Not supported in the OS until Snow Leopard, unfortunately.
     
  16. Cory5412 macrumors member

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    #16
    Okay, I wouldn't say that I had a specific "realization" that nVidia GPUs have had h264 assist in hardware since 2008 specifically. I know around 2009-2010 or so nVidia and Adobe started working together a lot, building products like the Quadro CX. (Apple started working on GPGPU stuff more heavily with GCD and OpenCL in 10.6.)

    I suppose it had slipped my mind in particular that Geforces and/or Quadros had h.264 acceleration hardware.

    Was it ever usable by Mac OS X or is this more of a generic reference to CUDA and OpenCL?

    And, what were results like? One of the things discussed about with Intel QuickSync is that the results are sometimes less good than just using a software codec.
     
  17. flyrod macrumors 6502

    flyrod

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    Jan 12, 2015
    #17
    I've used handbrake to re-encode video before. Is toast a similar piece of software? I've been sort of looking for a way to convert an 8GB DVD folder into a single movie file that's smaller. I can convert each .VOB but I don't have a good way to stitch them together.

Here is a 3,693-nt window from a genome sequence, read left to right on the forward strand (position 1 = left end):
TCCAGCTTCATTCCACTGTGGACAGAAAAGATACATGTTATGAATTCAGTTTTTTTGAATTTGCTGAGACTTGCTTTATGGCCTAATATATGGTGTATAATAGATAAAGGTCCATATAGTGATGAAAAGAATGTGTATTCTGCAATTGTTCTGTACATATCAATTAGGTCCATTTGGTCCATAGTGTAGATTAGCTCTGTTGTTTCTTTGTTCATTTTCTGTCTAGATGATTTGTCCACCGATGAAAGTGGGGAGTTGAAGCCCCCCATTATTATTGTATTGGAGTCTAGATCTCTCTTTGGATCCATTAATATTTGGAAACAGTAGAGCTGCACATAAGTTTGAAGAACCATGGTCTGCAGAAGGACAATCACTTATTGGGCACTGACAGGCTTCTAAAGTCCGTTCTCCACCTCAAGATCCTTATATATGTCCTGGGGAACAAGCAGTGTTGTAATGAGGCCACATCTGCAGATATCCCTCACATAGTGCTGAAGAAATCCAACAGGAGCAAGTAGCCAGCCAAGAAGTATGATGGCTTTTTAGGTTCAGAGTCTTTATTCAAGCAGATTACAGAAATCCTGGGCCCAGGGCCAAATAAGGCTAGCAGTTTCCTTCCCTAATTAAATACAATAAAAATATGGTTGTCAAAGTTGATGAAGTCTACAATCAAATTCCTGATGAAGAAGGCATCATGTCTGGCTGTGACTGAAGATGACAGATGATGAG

18. eyoungren thread starter macrumors P6

    eyoungren

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    #18
    Toast is primarily a burn program. It's the burn app I've used since 1999 so I am just used to it.

    At some point they added burning media. I use Toast 10 Titanium, which is the last Universal build.

    Here's a screenshot of the video panel. It's pretty simple. I just drop my video file, usually an MP4 or AVI, and it makes a DVD playable via DVD Player. Probably if used the Custom button I'd be able to answer more about the encodings.

    Toast 10 Titanium.png
     
  19. pochopsp macrumors 6502

    pochopsp

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    #19
    Maybe since it's the last universal build it is more optimised for Intel processors than for PowerPC ones.
     
  20. eyoungren thread starter macrumors P6

    eyoungren

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    #20
    No idea if it is or not.